Gwathney is not alone in her defense of the Parole Board.
In 2022, Attorney General Steve Marshall’s office championed the 2019 reforms to the board in a presentation shared with lawmakers, in which it said that the implementation of stricter rules and guidelines successfully “overhauled the badly broken Alabama Board of Pardons and Paroles.” Prepared by Katherine Robertson, chief counsel to Marshall, the presentation also argued that “there is nobody left to reform” given that 83% of Alabama’s prison population are violent offenders.
Many lawmakers agree with Marshall’s assessment, including Rep. Matt Simpson, R-Daphne, who told ADN Tuesday that the “overwhelming majority of people in prison are there for serious offenses.”
“We’ve gotten to a point where the people up for parole are the ones that don’t need to be out; it’s not like it used to be where we had a number of non-violent offenders,” he said.
“It is becoming increasingly rare that people are actually sentenced to prison anymore. If the violent offenders are forced to stay off our streets longer instead of getting out early, I’m perfectly fine with that.”
The statistic of 83% of Alabama’s prison population being violent offenders comes from the Alabama Sentencing Commission and its 2022 report. Other state agencies, however, such as the Alabama Department of Corrections, have reported 67.5% of Alabama’s prison population to be violent offenders for 2022, a difference most likely attributable to what constitutes a violent crime.
Third-degree burglary, for instance, which could include a home invasion and theft without the homeowner being present, is considered a violent crime by the Sentencing Commission.
One lawmaker who overtly disagreed with the direction the Parole Board is heading is Rep. Chris England, D-Tuscaloosa, who had made several unsuccessful attempts this past session to reform the parole board. In response to Gwathney’s explanation as to the shrinking parole grant rate, he said it was “just excuses that don’t excuse and an explanation that doesn’t explain anything.”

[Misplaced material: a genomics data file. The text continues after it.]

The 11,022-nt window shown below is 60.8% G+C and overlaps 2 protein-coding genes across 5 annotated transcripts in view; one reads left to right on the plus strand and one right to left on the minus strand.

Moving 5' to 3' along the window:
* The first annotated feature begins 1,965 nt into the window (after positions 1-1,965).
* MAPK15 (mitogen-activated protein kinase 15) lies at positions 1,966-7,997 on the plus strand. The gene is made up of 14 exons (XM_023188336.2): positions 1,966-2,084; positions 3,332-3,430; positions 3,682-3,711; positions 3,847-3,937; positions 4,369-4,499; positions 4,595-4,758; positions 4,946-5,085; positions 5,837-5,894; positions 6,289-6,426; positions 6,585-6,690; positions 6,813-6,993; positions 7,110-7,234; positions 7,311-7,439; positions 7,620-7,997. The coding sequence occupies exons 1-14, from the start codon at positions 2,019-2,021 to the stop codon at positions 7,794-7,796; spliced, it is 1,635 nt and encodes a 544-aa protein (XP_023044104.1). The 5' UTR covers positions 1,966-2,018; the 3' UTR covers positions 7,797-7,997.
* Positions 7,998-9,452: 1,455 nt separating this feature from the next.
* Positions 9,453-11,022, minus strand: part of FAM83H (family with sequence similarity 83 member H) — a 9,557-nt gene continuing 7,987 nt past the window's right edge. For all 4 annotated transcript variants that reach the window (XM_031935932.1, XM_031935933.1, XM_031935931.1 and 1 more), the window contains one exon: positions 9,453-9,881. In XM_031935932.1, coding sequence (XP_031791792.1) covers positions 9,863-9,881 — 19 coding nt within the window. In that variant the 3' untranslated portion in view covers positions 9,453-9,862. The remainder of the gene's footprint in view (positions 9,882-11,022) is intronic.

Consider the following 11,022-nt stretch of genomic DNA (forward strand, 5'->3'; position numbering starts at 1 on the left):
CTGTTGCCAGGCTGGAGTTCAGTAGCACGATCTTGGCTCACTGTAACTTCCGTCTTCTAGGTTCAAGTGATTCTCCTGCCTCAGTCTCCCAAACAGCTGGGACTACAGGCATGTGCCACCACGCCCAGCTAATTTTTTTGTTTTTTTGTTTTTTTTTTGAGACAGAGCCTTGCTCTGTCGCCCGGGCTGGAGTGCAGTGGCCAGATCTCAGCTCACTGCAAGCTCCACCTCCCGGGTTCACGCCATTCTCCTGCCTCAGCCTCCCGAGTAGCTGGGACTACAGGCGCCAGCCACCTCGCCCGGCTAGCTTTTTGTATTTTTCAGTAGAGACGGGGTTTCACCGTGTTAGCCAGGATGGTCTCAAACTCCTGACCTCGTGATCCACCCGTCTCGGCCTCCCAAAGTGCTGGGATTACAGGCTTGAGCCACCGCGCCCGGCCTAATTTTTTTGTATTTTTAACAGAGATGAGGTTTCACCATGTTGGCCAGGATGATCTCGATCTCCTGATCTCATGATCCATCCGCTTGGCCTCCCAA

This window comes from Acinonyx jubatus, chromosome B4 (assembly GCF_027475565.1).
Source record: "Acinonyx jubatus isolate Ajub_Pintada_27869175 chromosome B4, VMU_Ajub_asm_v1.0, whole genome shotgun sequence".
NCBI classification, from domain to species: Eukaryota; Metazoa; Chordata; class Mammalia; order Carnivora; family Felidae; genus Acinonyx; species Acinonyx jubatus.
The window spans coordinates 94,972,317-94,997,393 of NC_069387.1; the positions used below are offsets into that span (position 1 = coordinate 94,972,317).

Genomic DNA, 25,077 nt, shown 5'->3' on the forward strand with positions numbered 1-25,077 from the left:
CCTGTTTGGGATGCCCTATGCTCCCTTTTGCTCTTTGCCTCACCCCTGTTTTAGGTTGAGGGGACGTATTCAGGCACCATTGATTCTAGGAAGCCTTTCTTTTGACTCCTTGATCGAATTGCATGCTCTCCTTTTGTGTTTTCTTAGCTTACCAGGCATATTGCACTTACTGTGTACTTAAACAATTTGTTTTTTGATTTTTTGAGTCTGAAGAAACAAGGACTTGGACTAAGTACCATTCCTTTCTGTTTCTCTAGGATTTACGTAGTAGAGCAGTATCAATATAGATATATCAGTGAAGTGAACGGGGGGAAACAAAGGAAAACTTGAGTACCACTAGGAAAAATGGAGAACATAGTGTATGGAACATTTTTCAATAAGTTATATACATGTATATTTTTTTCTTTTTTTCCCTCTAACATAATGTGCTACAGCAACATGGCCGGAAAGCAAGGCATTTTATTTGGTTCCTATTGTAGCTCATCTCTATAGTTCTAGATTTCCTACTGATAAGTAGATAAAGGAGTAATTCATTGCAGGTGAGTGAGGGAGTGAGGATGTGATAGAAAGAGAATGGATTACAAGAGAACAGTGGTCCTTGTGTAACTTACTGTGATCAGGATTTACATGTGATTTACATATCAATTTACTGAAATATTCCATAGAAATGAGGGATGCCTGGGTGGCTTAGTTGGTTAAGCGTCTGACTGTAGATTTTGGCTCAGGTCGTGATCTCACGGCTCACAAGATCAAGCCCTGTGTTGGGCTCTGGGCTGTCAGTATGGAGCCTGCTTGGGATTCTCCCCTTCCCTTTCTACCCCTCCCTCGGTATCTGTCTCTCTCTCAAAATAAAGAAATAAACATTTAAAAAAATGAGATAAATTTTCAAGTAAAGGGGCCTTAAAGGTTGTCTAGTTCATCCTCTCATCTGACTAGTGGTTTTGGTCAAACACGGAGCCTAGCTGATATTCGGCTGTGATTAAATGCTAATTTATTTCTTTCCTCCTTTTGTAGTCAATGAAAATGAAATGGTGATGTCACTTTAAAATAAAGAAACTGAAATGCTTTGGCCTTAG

When asked what he felt could be done to improve the Parole Board, England bluntly told ADN “getting rid of the chair.”
“One of the few things that has been consistent – other than them not releasing anybody – is them ignoring the guidelines,” England said.
“It hasn’t mattered who the other two members of the board are, the results have been pretty much consistent. They don’t take into account guidelines, they’re arbitrarily applied… how do we have any confidence in their results when they don’t use the guidelines at all?”
Regarding the board’s vacancy since June, which allows for a single no vote to deny an inmate parole, Gwathney said it hasn’t been a problem. Gov. Kay Ivey’s office previously told ADN its waiting for legislative leadership to send her a list of suggested names for a new appointment.
“I’ve been the chairman of the board for four years, and we’ve been through COVID, we’ve been through lots of things and have managed to conduct hearings through all kinds of different situations, so I have not (had any difficulties from having only two members of the board),” Gwathney said.